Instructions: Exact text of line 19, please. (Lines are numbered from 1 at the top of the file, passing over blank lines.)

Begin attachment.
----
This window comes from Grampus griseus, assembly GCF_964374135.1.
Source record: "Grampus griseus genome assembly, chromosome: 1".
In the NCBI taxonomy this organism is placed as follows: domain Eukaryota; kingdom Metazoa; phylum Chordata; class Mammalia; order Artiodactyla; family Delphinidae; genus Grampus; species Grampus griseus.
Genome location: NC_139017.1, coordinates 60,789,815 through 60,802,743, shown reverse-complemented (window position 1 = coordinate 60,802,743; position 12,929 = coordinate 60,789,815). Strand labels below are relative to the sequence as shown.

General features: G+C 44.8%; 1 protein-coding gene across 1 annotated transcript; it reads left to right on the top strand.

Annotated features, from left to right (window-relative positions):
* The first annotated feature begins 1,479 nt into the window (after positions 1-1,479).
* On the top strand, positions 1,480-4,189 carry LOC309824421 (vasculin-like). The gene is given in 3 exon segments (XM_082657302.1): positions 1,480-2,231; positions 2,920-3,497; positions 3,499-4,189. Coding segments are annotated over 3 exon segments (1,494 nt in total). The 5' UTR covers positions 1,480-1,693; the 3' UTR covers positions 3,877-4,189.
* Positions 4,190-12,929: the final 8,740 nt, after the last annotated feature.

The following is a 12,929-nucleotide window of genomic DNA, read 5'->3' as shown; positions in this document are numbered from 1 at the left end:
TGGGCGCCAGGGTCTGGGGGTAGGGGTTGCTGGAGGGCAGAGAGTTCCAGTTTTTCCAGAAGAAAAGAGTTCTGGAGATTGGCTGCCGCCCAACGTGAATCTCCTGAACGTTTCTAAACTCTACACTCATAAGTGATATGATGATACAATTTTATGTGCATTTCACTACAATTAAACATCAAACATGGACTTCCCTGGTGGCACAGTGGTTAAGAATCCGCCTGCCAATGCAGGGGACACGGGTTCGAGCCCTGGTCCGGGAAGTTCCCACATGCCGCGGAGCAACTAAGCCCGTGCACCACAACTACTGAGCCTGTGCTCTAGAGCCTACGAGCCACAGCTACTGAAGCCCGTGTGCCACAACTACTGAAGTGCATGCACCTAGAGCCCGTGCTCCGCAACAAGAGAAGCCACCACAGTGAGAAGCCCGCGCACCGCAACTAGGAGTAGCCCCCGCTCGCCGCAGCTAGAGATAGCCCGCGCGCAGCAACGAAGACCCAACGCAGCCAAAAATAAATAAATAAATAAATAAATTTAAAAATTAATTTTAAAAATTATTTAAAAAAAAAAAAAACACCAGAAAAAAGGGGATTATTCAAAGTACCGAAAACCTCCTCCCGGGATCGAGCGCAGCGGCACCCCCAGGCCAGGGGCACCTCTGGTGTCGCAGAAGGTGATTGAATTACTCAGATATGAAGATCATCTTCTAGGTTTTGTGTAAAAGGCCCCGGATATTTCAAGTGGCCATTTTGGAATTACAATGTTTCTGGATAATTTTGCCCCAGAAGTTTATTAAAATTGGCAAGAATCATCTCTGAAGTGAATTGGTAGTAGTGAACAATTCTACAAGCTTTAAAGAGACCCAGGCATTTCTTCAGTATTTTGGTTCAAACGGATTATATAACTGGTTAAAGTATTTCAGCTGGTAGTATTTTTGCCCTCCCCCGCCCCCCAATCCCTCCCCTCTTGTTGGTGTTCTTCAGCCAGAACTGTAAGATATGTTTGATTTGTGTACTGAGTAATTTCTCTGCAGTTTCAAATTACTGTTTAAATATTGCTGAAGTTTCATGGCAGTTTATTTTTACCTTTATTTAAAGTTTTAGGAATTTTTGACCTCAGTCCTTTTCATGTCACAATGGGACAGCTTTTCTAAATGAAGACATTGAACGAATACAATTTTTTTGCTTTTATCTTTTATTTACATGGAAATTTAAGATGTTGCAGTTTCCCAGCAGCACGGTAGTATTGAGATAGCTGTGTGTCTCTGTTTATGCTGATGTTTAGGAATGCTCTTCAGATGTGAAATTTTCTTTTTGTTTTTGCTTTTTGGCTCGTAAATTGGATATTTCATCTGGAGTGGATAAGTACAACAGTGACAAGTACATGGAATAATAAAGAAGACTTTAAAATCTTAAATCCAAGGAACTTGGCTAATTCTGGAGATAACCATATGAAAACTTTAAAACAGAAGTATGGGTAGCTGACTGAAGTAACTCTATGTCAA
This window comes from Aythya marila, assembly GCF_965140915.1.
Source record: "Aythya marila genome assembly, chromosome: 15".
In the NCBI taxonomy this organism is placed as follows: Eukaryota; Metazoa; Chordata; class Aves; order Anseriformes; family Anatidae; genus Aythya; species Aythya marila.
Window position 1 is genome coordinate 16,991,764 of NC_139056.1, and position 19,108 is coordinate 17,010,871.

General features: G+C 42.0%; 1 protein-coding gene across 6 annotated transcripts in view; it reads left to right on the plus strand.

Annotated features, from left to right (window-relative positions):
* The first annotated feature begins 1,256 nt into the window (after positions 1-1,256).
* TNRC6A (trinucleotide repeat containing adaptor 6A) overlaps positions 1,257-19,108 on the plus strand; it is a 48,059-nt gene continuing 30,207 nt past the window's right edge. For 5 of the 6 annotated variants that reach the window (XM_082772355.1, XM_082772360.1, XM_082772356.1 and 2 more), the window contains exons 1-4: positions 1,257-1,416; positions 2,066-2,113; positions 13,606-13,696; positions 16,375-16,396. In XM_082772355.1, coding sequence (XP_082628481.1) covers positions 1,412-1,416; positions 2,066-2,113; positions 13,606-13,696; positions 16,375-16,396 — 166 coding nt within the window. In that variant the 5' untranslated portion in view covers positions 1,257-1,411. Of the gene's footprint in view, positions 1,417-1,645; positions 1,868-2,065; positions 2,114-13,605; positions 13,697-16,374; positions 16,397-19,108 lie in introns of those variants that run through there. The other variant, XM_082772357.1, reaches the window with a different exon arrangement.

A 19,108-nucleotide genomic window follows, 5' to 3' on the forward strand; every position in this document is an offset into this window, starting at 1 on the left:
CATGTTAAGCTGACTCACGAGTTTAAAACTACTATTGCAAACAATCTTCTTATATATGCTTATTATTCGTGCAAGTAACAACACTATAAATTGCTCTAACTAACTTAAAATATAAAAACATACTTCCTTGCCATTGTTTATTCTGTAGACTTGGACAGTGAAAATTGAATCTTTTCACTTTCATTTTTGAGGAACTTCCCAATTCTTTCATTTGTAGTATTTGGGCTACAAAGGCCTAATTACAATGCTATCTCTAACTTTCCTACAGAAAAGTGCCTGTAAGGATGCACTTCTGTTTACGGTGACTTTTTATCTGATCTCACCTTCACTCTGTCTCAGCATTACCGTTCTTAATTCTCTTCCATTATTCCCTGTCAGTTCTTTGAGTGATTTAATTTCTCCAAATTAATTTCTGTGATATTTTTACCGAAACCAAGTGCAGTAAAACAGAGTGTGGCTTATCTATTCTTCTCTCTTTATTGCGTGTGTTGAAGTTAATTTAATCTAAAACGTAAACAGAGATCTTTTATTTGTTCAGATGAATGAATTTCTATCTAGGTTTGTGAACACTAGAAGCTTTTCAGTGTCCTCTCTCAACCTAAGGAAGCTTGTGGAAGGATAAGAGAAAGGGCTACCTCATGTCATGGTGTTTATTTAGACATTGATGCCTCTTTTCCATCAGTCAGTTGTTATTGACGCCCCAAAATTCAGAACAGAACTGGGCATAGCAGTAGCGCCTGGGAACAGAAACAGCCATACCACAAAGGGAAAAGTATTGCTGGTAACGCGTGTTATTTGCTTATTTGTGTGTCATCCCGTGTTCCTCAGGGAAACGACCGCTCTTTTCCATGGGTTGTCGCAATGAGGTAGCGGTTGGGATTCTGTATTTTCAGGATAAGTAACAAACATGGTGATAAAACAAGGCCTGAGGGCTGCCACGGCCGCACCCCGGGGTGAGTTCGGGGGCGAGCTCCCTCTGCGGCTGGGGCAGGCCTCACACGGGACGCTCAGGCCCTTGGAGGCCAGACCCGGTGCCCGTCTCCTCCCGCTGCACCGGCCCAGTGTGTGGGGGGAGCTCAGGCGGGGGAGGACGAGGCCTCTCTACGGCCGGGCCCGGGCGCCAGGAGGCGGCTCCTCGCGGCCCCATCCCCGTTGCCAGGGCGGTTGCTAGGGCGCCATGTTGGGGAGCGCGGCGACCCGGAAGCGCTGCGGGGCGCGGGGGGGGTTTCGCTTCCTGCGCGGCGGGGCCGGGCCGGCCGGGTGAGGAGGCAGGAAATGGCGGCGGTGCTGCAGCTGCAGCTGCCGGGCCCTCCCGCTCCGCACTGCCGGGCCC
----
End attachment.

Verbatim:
* TNRC6A (trinucleotide repeat containing adaptor 6A) overlaps positions 1,257-19,108 on the plus strand; it is a 48,059-nt gene continuing 30,207 nt past the window's right edge. For 5 of the 6 annotated variants that reach the window (XM_082772355.1, XM_082772360.1, XM_082772356.1 and 2 more), the window contains exons 1-4: positions 1,257-1,416; positions 2,066-2,113; positions 13,606-13,696; positions 16,375-16,396. In XM_082772355.1, coding sequence (XP_082628481.1) covers positions 1,412-1,416; positions 2,066-2,113; positions 13,606-13,696; positions 16,375-16,396 — 166 coding nt within the window. In that variant the 5' untranslated portion in view covers positions 1,257-1,411. Of the gene's footprint in view, positions 1,417-1,645; positions 1,868-2,065; positions 2,114-13,605; positions 13,697-16,374; positions 16,397-19,108 lie in introns of those variants that run through there. The other variant, XM_082772357.1, reaches the window with a different exon arrangement.